KALEJE, Congo—More than 200 people have been killed in flash floods and landslides in eastern Congo, with many more missing, local officials in South Kivu province said.
Thomas Bakenzi, administrator of Kalehe, the worst-hit area, told reporters at the scene on Saturday that 203 bodies had been recovered so far, but efforts to find others continued. Said there was
In the village of Nyamkubi, where hundreds of houses have been swept away, rescue workers and survivors dug up ruins on Saturday looking for bodies in the mud.
Villagers gathered around some of the corpses recovered so far and wept.
A grieving survivor, Anualite Jikjuwa, said she had lost her entire family, including her stepfather, as well as many neighbors. “The whole village has become a wasteland.
Rescue worker Michake Ntamana, who is helping search and bury the dead, said villagers are trying to identify and collect the bodies of loved ones that have been found so far. He said several bodies washed up from the hilltop village were buried covered only with leaves. He said.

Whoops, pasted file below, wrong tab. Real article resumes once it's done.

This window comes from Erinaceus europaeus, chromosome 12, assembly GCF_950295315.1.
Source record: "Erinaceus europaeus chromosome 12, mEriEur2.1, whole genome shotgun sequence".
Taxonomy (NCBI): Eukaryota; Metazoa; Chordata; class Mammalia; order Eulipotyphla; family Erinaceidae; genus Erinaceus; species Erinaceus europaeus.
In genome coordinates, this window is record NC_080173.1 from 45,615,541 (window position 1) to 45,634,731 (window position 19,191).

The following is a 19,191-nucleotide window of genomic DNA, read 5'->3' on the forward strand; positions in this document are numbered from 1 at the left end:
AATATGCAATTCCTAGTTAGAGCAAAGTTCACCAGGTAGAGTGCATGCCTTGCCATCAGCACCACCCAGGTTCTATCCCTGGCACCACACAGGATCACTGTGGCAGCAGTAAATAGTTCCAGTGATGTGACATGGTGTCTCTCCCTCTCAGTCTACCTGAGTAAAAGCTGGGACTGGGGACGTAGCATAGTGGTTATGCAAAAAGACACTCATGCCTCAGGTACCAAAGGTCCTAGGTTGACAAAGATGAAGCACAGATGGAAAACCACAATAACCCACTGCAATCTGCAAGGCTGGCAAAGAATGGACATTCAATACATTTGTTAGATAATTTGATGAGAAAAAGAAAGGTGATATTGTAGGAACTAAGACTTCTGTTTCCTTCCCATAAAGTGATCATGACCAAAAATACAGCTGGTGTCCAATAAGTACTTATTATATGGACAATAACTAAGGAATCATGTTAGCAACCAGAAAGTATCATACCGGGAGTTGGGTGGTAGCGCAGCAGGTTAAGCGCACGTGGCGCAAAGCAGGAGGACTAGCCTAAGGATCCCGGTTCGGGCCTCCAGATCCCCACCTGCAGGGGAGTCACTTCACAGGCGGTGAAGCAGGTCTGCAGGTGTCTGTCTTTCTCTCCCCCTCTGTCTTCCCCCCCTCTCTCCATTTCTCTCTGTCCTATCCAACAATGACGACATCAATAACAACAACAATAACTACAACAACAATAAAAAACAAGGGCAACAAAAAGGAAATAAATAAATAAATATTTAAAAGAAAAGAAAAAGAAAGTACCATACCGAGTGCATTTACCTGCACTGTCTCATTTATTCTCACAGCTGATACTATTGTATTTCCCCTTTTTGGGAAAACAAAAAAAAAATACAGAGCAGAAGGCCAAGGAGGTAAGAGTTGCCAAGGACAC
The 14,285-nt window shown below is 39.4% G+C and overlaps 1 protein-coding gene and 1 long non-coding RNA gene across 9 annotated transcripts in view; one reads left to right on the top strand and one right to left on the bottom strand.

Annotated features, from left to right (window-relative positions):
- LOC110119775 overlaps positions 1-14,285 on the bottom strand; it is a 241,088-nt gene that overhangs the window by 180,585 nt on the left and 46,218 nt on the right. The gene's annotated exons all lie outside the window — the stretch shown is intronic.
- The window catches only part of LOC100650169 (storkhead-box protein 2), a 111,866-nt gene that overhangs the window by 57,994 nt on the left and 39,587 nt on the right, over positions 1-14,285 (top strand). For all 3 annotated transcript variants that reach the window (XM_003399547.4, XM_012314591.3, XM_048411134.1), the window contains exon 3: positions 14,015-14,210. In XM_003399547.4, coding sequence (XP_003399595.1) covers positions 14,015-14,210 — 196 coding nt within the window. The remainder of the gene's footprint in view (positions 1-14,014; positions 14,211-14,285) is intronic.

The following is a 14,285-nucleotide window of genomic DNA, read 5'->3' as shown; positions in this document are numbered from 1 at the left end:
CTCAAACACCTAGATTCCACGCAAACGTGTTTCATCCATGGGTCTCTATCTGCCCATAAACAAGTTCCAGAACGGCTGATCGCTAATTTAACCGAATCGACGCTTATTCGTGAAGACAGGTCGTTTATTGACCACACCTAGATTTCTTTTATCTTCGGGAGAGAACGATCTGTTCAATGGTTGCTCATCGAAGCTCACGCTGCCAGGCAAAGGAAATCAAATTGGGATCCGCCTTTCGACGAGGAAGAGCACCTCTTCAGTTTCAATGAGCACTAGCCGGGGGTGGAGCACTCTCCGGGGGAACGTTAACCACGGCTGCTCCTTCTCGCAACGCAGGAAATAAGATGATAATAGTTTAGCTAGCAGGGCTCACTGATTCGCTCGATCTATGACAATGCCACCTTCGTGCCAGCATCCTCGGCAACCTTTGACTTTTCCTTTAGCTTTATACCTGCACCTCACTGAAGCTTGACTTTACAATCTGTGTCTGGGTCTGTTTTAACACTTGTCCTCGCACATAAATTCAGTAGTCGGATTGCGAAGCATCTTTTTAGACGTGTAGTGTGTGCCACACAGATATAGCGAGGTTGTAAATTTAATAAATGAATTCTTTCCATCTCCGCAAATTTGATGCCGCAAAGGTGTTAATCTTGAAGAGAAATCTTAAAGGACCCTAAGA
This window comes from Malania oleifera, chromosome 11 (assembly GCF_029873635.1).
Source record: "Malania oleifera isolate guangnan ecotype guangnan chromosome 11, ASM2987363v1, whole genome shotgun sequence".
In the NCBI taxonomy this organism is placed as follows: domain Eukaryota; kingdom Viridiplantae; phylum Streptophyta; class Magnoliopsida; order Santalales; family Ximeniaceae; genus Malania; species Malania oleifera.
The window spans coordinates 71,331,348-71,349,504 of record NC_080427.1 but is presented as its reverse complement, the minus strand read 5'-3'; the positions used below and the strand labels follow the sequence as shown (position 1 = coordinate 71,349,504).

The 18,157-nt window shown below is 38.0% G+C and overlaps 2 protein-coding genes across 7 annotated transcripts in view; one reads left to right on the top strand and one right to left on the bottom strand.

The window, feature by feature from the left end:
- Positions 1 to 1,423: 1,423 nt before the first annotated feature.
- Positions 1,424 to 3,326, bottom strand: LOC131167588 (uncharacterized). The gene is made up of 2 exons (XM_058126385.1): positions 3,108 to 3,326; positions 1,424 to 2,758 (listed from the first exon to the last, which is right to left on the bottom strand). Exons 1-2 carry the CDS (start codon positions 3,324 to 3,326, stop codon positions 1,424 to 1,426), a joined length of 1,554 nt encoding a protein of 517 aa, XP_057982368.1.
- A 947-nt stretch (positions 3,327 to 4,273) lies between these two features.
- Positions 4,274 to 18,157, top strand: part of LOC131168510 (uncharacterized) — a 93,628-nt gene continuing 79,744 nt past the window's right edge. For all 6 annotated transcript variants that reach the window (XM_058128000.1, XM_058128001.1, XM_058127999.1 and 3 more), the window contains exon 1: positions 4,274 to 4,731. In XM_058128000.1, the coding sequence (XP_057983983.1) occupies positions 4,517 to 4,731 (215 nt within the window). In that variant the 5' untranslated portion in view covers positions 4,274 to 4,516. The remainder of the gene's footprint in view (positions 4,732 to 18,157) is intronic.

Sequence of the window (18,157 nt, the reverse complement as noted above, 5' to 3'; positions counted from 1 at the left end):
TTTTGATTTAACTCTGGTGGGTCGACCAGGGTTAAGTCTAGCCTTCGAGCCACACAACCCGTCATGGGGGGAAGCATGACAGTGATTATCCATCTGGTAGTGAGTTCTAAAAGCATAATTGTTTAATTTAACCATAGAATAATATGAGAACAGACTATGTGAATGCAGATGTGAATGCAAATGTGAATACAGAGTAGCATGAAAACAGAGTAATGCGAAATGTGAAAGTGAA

On Thursday, a river broke through villages in the Kalehe region near the shores of Lake Kivu. Authorities have reported numerous injuries. One survivor told the Associated Press that the flash flood occurred so quickly that it took everyone by surprise.
South Kivu Governor Theo Ngwabje visited the area and witnessed the destruction. He posted on his Twitter account that the state government has dispatched medical care, shelter and food supplies.
Several of the main roads to the affected areas have been impassable by the rain, hampering relief efforts.
President Felix Tshisekedi has declared Monday a national day of mourning to remember the victims, and the central government is sending a crisis management team to South Kivu to assist provincial governments.
Heavy rains in recent days have brought misfortune to thousands of people in East Africa, with heavy rains also seen in parts of Uganda and Kenya.
Floods and landslides in Rwanda, which borders Congo, killed 129 people earlier this week.
“This is the fourth time the same river has caused such damage,” Bakenge, a local government official, told The Associated Press.